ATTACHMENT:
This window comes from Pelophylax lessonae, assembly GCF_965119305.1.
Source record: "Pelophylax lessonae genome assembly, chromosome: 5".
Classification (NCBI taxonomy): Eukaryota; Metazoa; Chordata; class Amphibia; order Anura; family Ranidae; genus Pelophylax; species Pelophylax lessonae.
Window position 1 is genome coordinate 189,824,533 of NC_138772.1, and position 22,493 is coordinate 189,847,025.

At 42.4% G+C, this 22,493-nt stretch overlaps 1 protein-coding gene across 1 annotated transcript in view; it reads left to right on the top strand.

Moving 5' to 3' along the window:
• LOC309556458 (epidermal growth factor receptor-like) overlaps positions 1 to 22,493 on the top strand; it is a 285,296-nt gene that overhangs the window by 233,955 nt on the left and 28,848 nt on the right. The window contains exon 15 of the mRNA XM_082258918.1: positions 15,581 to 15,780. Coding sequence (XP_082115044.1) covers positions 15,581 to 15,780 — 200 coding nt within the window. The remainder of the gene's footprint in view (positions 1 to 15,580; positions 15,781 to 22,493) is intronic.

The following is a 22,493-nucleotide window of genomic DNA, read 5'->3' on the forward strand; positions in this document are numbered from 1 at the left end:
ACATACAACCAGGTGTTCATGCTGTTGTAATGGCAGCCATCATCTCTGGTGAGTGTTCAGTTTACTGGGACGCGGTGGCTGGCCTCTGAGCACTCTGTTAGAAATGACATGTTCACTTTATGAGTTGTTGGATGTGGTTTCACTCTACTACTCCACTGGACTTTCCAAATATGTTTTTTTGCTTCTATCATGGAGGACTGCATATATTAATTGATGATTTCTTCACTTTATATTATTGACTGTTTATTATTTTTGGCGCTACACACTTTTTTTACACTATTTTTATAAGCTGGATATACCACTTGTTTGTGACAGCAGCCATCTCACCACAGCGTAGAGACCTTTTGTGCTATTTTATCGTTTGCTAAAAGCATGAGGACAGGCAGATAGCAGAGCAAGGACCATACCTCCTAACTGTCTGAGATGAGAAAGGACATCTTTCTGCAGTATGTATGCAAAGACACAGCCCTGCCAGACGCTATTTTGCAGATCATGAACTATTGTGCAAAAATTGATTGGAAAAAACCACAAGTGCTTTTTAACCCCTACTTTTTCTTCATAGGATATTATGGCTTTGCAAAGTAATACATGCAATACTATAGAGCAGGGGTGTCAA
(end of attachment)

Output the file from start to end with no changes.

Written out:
This window comes from Pelophylax lessonae, assembly GCF_965119305.1.
Source record: "Pelophylax lessonae genome assembly, chromosome: 5".
Classification (NCBI taxonomy): Eukaryota; Metazoa; Chordata; class Amphibia; order Anura; family Ranidae; genus Pelophylax; species Pelophylax lessonae.
Window position 1 is genome coordinate 189,824,533 of NC_138772.1, and position 22,493 is coordinate 189,847,025.

At 42.4% G+C, this 22,493-nt stretch overlaps 1 protein-coding gene across 1 annotated transcript in view; it reads left to right on the top strand.

Moving 5' to 3' along the window:
• LOC309556458 (epidermal growth factor receptor-like) overlaps positions 1 to 22,493 on the top strand; it is a 285,296-nt gene that overhangs the window by 233,955 nt on the left and 28,848 nt on the right. The window contains exon 15 of the mRNA XM_082258918.1: positions 15,581 to 15,780. Coding sequence (XP_082115044.1) covers positions 15,581 to 15,780 — 200 coding nt within the window. The remainder of the gene's footprint in view (positions 1 to 15,580; positions 15,781 to 22,493) is intronic.

The following is a 22,493-nucleotide window of genomic DNA, read 5'->3' on the forward strand; positions in this document are numbered from 1 at the left end:
ACATACAACCAGGTGTTCATGCTGTTGTAATGGCAGCCATCATCTCTGGTGAGTGTTCAGTTTACTGGGACGCGGTGGCTGGCCTCTGAGCACTCTGTTAGAAATGACATGTTCACTTTATGAGTTGTTGGATGTGGTTTCACTCTACTACTCCACTGGACTTTCCAAATATGTTTTTTTGCTTCTATCATGGAGGACTGCATATATTAATTGATGATTTCTTCACTTTATATTATTGACTGTTTATTATTTTTGGCGCTACACACTTTTTTTACACTATTTTTATAAGCTGGATATACCACTTGTTTGTGACAGCAGCCATCTCACCACAGCGTAGAGACCTTTTGTGCTATTTTATCGTTTGCTAAAAGCATGAGGACAGGCAGATAGCAGAGCAAGGACCATACCTCCTAACTGTCTGAGATGAGAAAGGACATCTTTCTGCAGTATGTATGCAAAGACACAGCCCTGCCAGACGCTATTTTGCAGATCATGAACTATTGTGCAAAAATTGATTGGAAAAAACCACAAGTGCTTTTTAACCCCTACTTTTTCTTCATAGGATATTATGGCTTTGCAAAGTAATACATGCAATACTATAGAGCAGGGGTGTCAA